• Lay on your stomach and let your arm swing freely off the surface (bed, table, etc.).
  • Keep your elbow straight while you squeeze your shoulder blades tight (scap squeeze) (extended), and raise your arm, so it faces the ceiling. 
  • Maintain the scapular compression while lowering the arm gradually to the starting position.

Wall Sleeper Stretch

Standing against the wall, touch it with your shoulder and elbow. Keep your elbow bent 90 degrees, and position your body so that your shoulder is at a 45-degree angle to the wall. Put pressure on your wrist. 

Your shoulder should start to stretch as you do these gird shoulder exercises. While at it, keep your body from slipping off the wall.

In addition to adjusting your posture throughout the day, these gird shoulder exercises to stretch and strengthen the posterior or rear of your shoulder muscles should help lessen pain and increase mobility.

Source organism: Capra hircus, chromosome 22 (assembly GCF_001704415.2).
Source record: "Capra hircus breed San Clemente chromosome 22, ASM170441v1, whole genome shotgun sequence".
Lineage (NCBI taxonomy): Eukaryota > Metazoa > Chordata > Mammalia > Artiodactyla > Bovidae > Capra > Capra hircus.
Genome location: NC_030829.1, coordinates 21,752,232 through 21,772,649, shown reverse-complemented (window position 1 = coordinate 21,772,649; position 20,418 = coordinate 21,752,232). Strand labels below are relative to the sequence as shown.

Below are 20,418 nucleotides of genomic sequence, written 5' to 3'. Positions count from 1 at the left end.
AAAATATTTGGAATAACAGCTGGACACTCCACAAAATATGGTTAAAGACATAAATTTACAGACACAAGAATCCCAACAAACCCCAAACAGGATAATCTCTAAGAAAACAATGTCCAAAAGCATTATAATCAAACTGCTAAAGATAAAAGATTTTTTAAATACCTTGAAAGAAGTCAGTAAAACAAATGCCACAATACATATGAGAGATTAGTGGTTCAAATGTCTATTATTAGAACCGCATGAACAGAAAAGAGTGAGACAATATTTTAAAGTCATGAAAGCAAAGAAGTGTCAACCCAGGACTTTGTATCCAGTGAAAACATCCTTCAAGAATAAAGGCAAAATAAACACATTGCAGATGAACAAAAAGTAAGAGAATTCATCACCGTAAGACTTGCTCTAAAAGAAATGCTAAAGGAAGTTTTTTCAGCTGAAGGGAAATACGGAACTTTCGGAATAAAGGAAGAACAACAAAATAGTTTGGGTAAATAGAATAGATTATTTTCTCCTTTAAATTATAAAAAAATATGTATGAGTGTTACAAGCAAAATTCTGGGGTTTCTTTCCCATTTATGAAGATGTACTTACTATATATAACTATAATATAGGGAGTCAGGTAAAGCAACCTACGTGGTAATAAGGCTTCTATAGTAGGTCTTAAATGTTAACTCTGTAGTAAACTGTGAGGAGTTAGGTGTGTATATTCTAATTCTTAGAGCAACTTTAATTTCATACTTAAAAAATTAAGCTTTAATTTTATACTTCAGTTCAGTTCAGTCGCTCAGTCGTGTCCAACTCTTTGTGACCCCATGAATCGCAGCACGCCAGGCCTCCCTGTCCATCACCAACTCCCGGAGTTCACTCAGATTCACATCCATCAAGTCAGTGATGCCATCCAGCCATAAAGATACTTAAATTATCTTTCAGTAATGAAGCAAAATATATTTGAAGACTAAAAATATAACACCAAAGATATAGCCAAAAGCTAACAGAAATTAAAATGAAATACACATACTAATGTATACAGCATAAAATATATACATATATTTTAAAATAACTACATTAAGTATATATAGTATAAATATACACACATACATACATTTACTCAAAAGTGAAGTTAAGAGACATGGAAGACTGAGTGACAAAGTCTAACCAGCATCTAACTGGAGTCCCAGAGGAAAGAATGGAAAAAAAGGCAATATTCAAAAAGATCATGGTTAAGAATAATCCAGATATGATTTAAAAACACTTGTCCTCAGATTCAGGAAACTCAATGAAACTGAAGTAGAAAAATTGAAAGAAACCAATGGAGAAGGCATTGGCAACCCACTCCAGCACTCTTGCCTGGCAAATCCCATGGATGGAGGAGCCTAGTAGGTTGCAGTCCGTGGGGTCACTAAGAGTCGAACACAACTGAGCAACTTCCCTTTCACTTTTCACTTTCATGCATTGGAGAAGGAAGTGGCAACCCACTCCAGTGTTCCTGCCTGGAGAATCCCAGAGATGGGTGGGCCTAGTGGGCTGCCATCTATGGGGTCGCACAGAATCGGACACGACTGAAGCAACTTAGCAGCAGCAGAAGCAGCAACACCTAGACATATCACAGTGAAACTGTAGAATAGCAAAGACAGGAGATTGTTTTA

What Is a Gird Test?

It’s necessary to know what a gird test is before starting the gird shoulder exercises. Well, a gird test is a physical therapy that assesses your shoulder to check if the internal rotation on your shoulder is normal. Gird tests are common among overhead athletes. That’s because they frequently engage their shoulders and arms. It can also be done medically or at home.

A sports doctor’s physical examination is a typical diagnostic. The doctor assesses internal and external rotation with the dominant shoulder abducted.

During the test, the doctor observes enhanced outward rotation but decreased internal rotation compared to the non-dominant shoulder. However, if there is a significant loss of internal rotation, GIRD causes most of the patient discomfort and poorer performance.

GIRD brings about shoulder impingement. Due to persistent excessive loading from frequent throwing, leading to posterior shoulder tightness and developing GIRD, a sport-specific adaptation. Regarding those adaptations, there are three major theories:

  • The first assumes a posterior capsular tightness, occasionally followed by external rotation gains.
  • According to theory two, GIRD begins to form as a bone adaptation during the early stages of overhead throwing.
  • The third theory postulates that regular eccentric stress has caused the external rotators to swell.

How Do You Test Gird?